NAVIGATION

Depression is Real: 1 in 4 Adults in the United States Battles Mental Illness

08/13/14


Randolph, MA – We are all deeply saddened that Robin Williams, a man who brought joy and laughter to so many, lost his personal battle with depression.
 
Mr. Williams was one of tens of millions of Americans affected by mental health issues, or mental illness. According to the Centers for Disease Control and Prevention, approximately 25% percent of adults in the United States have a mental illness.
 
Mental illnesses are medical conditions that can impact a person's ability to function or cope. They can affect mood, thinking, and behavior. They range from mild to severe disorders, and can begin at almost any age. They affect individuals of all races, ethnicities, and social groups.
 
There are many different types of mental health issues. Some of the most common are mood and anxiety disorders, thought disorders, and eating and substance abuse disorders. Depression is a mood disorder. Each year depression affects 5-8 percent of adults in the U.S. There are two major types of depression: major depression, which causes extreme sadness for an extended period of time, and bipolar depression, which includes a manic phase that makes affected individuals feel “high,” behave erratically, and display poor judgment.
 
Major and bipolar depression may be considered familial when several members of one family are affected. Sometimes, depression is brought on by a “triggering event” in individuals genetically predisposed to the disorder. There is also a connection between alcohol/drug abuse and depression.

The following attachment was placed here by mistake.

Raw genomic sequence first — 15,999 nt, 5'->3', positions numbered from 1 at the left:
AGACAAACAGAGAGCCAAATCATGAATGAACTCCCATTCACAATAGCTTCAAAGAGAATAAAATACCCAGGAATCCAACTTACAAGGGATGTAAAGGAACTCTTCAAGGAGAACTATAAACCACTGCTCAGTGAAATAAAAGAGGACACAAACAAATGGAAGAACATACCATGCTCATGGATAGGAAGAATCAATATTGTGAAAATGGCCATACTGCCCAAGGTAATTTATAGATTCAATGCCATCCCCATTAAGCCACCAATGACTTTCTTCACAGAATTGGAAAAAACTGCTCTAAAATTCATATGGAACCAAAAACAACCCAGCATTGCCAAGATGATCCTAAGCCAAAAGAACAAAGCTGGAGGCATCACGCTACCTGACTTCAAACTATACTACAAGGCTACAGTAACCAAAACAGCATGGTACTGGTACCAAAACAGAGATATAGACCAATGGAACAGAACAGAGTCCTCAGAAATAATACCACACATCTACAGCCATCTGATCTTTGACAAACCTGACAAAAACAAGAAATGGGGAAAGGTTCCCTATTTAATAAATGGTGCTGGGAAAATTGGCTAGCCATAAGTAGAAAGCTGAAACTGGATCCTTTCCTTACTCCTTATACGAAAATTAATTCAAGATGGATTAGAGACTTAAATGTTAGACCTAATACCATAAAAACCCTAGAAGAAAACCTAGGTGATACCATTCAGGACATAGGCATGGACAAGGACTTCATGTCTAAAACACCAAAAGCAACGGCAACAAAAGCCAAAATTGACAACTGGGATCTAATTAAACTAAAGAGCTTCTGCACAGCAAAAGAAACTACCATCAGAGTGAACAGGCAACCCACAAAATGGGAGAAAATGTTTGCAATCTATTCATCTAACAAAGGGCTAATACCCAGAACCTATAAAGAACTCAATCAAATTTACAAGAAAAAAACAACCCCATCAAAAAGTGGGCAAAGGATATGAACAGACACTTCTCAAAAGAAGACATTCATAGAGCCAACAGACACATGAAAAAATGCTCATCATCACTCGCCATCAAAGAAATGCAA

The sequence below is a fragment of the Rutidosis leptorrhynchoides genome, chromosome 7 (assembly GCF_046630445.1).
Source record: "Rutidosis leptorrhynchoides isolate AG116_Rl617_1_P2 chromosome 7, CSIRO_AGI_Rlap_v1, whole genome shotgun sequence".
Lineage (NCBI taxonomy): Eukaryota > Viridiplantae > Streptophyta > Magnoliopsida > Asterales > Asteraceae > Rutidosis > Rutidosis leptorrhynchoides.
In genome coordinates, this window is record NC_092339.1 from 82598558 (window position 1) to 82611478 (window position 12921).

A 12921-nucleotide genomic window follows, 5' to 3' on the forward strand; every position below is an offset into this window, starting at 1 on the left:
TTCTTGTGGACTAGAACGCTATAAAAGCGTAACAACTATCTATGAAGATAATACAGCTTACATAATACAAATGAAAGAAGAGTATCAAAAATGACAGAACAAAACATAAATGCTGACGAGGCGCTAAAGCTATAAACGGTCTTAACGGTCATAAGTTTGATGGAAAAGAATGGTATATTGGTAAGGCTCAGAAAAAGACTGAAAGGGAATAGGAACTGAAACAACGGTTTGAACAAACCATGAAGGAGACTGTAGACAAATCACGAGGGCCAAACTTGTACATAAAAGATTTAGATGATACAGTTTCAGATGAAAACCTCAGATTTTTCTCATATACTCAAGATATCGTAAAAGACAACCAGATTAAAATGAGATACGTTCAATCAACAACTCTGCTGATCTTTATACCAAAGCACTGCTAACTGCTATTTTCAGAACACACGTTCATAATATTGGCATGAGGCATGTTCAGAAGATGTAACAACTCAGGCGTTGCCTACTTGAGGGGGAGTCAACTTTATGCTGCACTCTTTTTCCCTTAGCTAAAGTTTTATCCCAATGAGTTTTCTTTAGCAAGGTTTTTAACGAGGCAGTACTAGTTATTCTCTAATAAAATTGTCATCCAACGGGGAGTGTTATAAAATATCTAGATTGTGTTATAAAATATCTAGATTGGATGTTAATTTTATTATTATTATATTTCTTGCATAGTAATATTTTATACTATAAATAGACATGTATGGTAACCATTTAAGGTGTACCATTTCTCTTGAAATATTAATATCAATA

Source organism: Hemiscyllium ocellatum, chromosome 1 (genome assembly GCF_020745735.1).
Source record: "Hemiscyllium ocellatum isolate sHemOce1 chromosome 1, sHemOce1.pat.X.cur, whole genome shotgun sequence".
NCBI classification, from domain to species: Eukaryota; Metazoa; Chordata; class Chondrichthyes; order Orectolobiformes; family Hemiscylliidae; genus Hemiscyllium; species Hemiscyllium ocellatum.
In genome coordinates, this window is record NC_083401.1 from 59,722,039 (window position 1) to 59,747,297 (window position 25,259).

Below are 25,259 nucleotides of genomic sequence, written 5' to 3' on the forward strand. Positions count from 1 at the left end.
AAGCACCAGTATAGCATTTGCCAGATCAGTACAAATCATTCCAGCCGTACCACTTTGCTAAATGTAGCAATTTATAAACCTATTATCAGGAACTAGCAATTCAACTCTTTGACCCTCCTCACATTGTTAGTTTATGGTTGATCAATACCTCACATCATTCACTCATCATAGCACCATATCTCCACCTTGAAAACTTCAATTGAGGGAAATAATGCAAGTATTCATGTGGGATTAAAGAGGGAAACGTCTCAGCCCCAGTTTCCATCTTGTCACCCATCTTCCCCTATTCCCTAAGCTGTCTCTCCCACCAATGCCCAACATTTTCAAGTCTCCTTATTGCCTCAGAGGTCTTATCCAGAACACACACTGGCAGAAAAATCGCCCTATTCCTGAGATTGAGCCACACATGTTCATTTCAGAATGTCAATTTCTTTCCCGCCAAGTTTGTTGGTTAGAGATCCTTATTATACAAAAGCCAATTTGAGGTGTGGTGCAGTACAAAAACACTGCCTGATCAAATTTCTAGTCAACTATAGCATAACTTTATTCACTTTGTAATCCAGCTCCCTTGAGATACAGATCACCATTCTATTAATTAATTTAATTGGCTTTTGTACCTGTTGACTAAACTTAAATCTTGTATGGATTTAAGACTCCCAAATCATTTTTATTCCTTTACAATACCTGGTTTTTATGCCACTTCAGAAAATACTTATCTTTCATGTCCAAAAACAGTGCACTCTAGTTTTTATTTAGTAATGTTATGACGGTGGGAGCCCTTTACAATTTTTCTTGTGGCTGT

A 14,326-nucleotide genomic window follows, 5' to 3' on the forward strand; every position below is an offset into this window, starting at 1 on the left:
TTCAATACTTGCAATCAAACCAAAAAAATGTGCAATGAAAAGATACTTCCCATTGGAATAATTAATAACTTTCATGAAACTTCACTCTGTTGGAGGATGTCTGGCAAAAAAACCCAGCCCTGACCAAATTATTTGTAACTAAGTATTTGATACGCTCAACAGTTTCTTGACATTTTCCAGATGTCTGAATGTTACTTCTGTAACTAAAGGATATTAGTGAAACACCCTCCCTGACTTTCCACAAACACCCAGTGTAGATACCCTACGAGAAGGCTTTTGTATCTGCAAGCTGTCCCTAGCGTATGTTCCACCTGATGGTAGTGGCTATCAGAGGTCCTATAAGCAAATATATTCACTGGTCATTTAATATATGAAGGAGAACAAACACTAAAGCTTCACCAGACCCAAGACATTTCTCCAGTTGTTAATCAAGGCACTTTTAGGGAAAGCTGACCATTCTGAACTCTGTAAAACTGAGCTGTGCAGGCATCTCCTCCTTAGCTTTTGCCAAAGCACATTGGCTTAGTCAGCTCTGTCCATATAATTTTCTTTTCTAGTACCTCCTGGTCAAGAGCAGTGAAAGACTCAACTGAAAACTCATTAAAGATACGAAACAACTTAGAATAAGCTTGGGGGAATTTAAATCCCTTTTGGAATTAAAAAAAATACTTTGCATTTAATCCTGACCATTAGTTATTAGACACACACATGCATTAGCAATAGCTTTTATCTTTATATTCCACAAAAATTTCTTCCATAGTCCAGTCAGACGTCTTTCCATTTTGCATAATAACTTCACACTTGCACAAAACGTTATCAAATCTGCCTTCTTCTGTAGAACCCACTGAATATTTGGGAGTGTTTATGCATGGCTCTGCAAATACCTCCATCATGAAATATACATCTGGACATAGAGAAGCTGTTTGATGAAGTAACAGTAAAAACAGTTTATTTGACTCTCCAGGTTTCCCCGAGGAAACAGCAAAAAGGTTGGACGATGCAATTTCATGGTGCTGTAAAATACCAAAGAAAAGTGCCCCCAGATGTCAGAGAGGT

Mental health professionals work with children, adolescents, and adults to diagnose and treat a wide variety of mental health conditions, including depression. Many evidence-based treatments are available and can make a significant difference in people's lives. Research indicates that a combination of psychotherapy and medication is the most efficacious approach to treatment.
 
If you or someone you love is struggling with depression or another mental health issue, help is available. For more information, consider the following resources:
Facebook Twitter LinekdIn YouTube Instagram Flickr Issuu

 

May Institute does not discriminate on the basis of race, color, religion, ancestry, national origin, age, physical or mental disability, sex/gender, gender identity, sexual orientation, military status, veteran status, genetic information, pregnancy, pregnancy-related conditions, marital status, socioeconomic status, homelessness, or any other category protected under applicable law in treatment or employment at the Institute, admission or access to the Institute, or any other aspect of the educational programs and activities that the Institute operates. The Institute is required by Title VI of the Civil Rights Act of 1964 (Title VI), Section 504 of the Rehabilitation Act of 1973 (Section 504), Title IX of the Education Amendments of 1972 (Title IX), the Age Discrimination Act of 1975 (Age Act), and their respective implementing regulations at 34 C.F.R. Parts 100, 104, 106 and 110, not to discriminate on the basis of race, color, or national origin (Title VI); disability (Section 504); sex (Title IX); or age (Age Act). Inquiries concerning the application of each of these statutes and their implementing regulations to the Institute may be referred to the U.S. Department of Education, Office for Civil Rights, at (617) 289-0111 or 5 Post Office Square, 8th Floor, Boston, MA 02109-3921, or to Terese Brennan - Compliance Officer, at 1-888-664-9870 or Compliance@mayinstitute.org or May Institute 14 Pacella Park Drive, Randolph, MA 02368.